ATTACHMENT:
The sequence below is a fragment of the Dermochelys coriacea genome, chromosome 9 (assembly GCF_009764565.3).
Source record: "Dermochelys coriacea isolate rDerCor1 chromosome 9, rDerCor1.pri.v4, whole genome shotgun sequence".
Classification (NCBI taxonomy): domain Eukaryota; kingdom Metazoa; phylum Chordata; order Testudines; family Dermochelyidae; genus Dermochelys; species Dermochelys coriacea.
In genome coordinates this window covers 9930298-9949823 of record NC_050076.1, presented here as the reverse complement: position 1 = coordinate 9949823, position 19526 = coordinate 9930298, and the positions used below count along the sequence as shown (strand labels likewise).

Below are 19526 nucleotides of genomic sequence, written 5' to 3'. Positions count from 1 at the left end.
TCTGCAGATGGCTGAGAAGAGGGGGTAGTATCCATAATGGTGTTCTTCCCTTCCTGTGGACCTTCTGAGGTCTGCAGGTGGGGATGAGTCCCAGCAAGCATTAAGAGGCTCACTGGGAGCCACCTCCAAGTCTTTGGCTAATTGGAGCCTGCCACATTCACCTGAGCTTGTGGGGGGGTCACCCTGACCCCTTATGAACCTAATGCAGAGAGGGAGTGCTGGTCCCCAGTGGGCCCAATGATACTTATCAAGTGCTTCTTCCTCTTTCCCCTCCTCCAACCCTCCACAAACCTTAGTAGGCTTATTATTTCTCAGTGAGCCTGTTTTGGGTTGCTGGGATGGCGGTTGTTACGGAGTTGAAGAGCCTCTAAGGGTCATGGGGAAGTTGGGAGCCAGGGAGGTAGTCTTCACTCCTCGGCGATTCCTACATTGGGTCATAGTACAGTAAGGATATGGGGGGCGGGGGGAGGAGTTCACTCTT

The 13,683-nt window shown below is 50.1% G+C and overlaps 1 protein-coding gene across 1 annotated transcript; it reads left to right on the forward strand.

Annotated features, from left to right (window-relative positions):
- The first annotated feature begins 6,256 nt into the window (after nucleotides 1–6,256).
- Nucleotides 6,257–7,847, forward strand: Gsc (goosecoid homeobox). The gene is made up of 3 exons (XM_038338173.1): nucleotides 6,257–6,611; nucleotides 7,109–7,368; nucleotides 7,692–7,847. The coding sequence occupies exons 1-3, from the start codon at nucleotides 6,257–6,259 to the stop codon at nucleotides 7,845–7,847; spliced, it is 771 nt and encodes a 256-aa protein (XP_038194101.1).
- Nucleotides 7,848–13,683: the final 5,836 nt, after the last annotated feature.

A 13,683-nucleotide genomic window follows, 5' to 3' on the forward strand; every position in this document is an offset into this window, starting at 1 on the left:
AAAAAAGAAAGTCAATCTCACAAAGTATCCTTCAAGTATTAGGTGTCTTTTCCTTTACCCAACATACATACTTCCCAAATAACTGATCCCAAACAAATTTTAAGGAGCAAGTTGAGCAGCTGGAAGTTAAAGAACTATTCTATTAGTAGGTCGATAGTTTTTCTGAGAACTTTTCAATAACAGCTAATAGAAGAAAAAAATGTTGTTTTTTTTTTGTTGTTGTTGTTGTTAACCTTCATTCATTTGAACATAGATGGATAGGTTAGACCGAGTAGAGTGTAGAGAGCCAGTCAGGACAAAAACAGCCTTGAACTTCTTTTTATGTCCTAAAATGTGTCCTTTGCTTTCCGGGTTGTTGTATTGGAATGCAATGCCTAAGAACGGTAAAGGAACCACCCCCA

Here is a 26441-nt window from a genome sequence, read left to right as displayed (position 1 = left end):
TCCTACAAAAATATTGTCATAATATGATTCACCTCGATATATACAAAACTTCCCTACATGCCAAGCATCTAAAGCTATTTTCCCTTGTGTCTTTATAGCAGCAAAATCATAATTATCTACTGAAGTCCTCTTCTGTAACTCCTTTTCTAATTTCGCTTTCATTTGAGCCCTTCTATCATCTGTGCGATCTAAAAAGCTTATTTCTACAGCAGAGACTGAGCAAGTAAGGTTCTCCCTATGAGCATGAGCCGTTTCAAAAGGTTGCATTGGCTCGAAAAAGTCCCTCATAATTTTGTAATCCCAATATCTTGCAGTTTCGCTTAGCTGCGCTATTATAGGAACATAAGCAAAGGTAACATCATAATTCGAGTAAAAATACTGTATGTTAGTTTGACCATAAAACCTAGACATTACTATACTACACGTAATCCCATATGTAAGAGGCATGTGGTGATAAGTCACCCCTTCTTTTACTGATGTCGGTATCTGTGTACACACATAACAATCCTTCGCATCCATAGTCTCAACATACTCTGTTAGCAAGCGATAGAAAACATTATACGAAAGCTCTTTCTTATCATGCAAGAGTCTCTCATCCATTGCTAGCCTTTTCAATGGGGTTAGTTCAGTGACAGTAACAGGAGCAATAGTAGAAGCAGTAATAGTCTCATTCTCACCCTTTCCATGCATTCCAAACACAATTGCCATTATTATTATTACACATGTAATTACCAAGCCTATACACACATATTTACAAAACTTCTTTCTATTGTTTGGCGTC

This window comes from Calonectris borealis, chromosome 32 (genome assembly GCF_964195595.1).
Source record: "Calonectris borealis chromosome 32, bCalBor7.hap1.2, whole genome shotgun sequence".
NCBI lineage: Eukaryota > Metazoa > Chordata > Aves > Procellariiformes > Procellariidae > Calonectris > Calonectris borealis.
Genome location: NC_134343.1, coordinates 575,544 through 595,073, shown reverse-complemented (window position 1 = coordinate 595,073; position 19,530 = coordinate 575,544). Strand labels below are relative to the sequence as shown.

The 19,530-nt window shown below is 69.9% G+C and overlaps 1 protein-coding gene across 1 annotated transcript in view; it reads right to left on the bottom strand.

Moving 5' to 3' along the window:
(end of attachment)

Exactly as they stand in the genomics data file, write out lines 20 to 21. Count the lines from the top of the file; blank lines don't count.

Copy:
The 19,530-nt window shown below is 69.9% G+C and overlaps 1 protein-coding gene across 1 annotated transcript in view; it reads right to left on the bottom strand.

Moving 5' to 3' along the window: